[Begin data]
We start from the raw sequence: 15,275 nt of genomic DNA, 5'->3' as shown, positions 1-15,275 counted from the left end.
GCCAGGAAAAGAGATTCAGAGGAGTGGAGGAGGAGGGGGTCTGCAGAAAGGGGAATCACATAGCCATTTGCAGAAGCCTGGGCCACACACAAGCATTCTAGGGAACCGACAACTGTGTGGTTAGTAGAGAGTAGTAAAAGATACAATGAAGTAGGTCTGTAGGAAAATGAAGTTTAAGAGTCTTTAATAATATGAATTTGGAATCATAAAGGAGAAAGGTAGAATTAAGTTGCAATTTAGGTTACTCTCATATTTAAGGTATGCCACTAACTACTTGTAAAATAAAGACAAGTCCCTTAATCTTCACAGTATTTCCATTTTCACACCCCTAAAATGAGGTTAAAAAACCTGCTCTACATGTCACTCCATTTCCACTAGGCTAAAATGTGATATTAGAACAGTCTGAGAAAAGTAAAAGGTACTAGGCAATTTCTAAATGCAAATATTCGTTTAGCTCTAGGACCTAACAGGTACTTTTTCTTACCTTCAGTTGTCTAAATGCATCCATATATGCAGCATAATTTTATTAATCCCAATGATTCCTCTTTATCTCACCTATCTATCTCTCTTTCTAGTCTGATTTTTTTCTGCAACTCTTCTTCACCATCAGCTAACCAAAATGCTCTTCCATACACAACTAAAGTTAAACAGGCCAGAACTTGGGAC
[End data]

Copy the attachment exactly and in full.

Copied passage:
We start from the raw sequence: 15,275 nt of genomic DNA, 5'->3' as shown, positions 1-15,275 counted from the left end.
GCCAGGAAAAGAGATTCAGAGGAGTGGAGGAGGAGGGGGTCTGCAGAAAGGGGAATCACATAGCCATTTGCAGAAGCCTGGGCCACACACAAGCATTCTAGGGAACCGACAACTGTGTGGTTAGTAGAGAGTAGTAAAAGATACAATGAAGTAGGTCTGTAGGAAAATGAAGTTTAAGAGTCTTTAATAATATGAATTTGGAATCATAAAGGAGAAAGGTAGAATTAAGTTGCAATTTAGGTTACTCTCATATTTAAGGTATGCCACTAACTACTTGTAAAATAAAGACAAGTCCCTTAATCTTCACAGTATTTCCATTTTCACACCCCTAAAATGAGGTTAAAAAACCTGCTCTACATGTCACTCCATTTCCACTAGGCTAAAATGTGATATTAGAACAGTCTGAGAAAAGTAAAAGGTACTAGGCAATTTCTAAATGCAAATATTCGTTTAGCTCTAGGACCTAACAGGTACTTTTTCTTACCTTCAGTTGTCTAAATGCATCCATATATGCAGCATAATTTTATTAATCCCAATGATTCCTCTTTATCTCACCTATCTATCTCTCTTTCTAGTCTGATTTTTTTCTGCAACTCTTCTTCACCATCAGCTAACCAAAATGCTCTTCCATACACAACTAAAGTTAAACAGGCCAGAACTTGGGAC